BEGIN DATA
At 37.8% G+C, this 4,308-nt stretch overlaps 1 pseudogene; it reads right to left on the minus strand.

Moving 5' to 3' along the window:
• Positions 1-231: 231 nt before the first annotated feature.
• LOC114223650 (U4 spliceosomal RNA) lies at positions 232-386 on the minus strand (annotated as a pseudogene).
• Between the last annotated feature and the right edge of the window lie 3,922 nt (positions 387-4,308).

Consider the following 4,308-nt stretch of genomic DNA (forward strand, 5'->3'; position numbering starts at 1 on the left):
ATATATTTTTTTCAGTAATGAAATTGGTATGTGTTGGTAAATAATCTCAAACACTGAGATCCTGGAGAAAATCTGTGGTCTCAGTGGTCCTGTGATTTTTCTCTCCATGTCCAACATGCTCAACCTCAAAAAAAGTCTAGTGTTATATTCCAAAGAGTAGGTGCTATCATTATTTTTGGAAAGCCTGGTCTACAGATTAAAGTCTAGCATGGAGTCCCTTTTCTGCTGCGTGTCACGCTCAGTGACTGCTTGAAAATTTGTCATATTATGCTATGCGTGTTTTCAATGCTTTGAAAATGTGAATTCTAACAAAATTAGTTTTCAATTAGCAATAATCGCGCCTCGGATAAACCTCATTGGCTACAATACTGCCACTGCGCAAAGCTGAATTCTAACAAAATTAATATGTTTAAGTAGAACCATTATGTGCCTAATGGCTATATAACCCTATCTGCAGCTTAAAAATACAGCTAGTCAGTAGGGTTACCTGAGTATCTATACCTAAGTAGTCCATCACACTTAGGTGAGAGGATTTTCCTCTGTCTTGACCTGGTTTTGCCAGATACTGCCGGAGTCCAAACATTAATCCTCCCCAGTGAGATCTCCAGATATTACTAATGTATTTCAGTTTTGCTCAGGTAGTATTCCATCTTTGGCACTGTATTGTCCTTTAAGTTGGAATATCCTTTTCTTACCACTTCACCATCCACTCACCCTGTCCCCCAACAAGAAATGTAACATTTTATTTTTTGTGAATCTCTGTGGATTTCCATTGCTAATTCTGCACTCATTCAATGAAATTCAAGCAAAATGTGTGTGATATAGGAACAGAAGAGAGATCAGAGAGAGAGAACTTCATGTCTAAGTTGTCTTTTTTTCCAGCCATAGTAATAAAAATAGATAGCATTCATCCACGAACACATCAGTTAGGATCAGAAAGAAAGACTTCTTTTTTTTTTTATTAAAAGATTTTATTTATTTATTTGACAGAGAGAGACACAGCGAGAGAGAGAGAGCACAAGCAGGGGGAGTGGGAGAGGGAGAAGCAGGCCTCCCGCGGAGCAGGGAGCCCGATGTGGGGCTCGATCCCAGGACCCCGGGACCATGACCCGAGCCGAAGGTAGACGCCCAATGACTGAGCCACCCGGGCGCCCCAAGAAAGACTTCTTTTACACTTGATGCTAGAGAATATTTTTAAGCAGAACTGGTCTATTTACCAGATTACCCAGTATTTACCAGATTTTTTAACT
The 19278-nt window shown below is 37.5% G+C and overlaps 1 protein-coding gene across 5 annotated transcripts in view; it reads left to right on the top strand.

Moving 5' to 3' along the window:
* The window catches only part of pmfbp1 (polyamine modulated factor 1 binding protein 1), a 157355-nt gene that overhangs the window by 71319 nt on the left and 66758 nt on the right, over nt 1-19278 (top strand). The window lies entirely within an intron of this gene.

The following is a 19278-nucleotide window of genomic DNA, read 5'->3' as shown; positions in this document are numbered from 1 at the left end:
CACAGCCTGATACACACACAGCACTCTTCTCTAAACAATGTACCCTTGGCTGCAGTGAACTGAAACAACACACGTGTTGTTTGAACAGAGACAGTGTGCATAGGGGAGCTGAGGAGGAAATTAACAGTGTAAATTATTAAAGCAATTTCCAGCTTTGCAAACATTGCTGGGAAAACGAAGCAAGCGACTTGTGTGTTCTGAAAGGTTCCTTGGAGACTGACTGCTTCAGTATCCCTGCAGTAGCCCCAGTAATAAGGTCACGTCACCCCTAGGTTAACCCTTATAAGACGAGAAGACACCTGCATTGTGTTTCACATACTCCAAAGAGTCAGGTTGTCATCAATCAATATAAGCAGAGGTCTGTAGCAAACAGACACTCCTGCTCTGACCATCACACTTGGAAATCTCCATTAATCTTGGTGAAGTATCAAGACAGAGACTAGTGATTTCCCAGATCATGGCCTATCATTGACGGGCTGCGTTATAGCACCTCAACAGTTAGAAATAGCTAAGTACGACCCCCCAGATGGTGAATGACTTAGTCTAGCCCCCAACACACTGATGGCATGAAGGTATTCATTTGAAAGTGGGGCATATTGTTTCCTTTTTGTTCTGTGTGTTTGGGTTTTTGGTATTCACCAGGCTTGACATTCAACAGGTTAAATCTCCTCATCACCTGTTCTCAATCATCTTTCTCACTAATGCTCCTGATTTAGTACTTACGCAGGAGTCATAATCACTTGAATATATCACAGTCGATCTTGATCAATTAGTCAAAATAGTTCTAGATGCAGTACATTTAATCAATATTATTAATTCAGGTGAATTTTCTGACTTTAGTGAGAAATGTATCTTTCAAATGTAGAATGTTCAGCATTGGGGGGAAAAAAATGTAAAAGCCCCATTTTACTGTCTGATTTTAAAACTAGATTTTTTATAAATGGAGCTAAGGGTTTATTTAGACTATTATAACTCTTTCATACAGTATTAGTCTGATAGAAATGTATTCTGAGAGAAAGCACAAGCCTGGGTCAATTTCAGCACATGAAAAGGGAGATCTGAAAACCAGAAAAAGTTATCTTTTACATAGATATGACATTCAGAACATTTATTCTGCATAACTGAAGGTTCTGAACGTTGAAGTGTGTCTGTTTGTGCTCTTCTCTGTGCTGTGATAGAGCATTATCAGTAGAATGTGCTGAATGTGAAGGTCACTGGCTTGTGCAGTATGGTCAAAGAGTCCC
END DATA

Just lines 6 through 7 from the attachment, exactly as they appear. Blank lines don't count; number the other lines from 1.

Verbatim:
Consider the following 4,308-nt stretch of genomic DNA (forward strand, 5'->3'; position numbering starts at 1 on the left):
ATATATTTTTTTCAGTAATGAAATTGGTATGTGTTGGTAAATAATCTCAAACACTGAGATCCTGGAGAAAATCTGTGGTCTCAGTGGTCCTGTGATTTTTCTCTCCATGTCCAACATGCTCAACCTCAAAAAAAGTCTAGTGTTATATTCCAAAGAGTAGGTGCTATCATTATTTTTGGAAAGCCTGGTCTACAGATTAAAGTCTAGCATGGAGTCCCTTTTCTGCTGCGTGTCACGCTCAGTGACTGCTTGAAAATTTGTCATATTATGCTATGCGTGTTTTCAATGCTTTGAAAATGTGAATTCTAACAAAATTAGTTTTCAATTAGCAATAATCGCGCCTCGGATAAACCTCATTGGCTACAATACTGCCACTGCGCAAAGCTGAATTCTAACAAAATTAATATGTTTAAGTAGAACCATTATGTGCCTAATGGCTATATAACCCTATCTGCAGCTTAAAAATACAGCTAGTCAGTAGGGTTACCTGAGTATCTATACCTAAGTAGTCCATCACACTTAGGTGAGAGGATTTTCCTCTGTCTTGACCTGGTTTTGCCAGATACTGCCGGAGTCCAAACATTAATCCTCCCCAGTGAGATCTCCAGATATTACTAATGTATTTCAGTTTTGCTCAGGTAGTATTCCATCTTTGGCACTGTATTGTCCTTTAAGTTGGAATATCCTTTTCTTACCACTTCACCATCCACTCACCCTGTCCCCCAACAAGAAATGTAACATTTTATTTTTTGTGAATCTCTGTGGATTTCCATTGCTAATTCTGCACTCATTCAATGAAATTCAAGCAAAATGTGTGTGATATAGGAACAGAAGAGAGATCAGAGAGAGAGAACTTCATGTCTAAGTTGTCTTTTTTTCCAGCCATAGTAATAAAAATAGATAGCATTCATCCACGAACACATCAGTTAGGATCAGAAAGAAAGACTTCTTTTTTTTTTTATTAAAAGATTTTATTTATTTATTTGACAGAGAGAGACACAGCGAGAGAGAGAGAGCACAAGCAGGGGGAGTGGGAGAGGGAGAAGCAGGCCTCCCGCGGAGCAGGGAGCCCGATGTGGGGCTCGATCCCAGGACCCCGGGACCATGACCCGAGCCGAAGGTAGACGCCCAATGACTGAGCCACCCGGGCGCCCCAAGAAAGACTTCTTTTACACTTGATGCTAGAGAATATTTTTAAGCAGAACTGGTCTATTTACCAGATTACCCAGTATTTACCAGATTTTTTAACT